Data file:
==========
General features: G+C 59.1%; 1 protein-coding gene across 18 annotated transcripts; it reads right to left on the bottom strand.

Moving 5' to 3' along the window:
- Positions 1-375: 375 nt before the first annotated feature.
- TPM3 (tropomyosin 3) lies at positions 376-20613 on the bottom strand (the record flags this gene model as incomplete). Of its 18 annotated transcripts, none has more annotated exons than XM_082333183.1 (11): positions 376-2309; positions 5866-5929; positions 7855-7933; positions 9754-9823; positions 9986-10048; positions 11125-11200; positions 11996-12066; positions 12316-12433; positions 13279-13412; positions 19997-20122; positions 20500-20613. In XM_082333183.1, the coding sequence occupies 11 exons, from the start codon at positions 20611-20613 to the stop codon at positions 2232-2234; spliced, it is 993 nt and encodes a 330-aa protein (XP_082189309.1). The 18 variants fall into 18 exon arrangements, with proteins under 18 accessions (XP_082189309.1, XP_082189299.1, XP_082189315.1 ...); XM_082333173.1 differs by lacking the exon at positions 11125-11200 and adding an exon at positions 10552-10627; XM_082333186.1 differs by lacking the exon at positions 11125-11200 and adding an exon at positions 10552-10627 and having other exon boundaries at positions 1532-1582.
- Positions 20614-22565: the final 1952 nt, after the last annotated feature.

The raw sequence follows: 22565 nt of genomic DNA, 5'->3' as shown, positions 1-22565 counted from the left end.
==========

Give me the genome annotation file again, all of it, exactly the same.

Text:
General features: G+C 59.1%; 1 protein-coding gene across 18 annotated transcripts; it reads right to left on the bottom strand.

Moving 5' to 3' along the window:
- Positions 1-375: 375 nt before the first annotated feature.
- TPM3 (tropomyosin 3) lies at positions 376-20613 on the bottom strand (the record flags this gene model as incomplete). Of its 18 annotated transcripts, none has more annotated exons than XM_082333183.1 (11): positions 376-2309; positions 5866-5929; positions 7855-7933; positions 9754-9823; positions 9986-10048; positions 11125-11200; positions 11996-12066; positions 12316-12433; positions 13279-13412; positions 19997-20122; positions 20500-20613. In XM_082333183.1, the coding sequence occupies 11 exons, from the start codon at positions 20611-20613 to the stop codon at positions 2232-2234; spliced, it is 993 nt and encodes a 330-aa protein (XP_082189309.1). The 18 variants fall into 18 exon arrangements, with proteins under 18 accessions (XP_082189309.1, XP_082189299.1, XP_082189315.1 ...); XM_082333173.1 differs by lacking the exon at positions 11125-11200 and adding an exon at positions 10552-10627; XM_082333186.1 differs by lacking the exon at positions 11125-11200 and adding an exon at positions 10552-10627 and having other exon boundaries at positions 1532-1582.
- Positions 20614-22565: the final 1952 nt, after the last annotated feature.

The raw sequence follows: 22565 nt of genomic DNA, 5'->3' as shown, positions 1-22565 counted from the left end.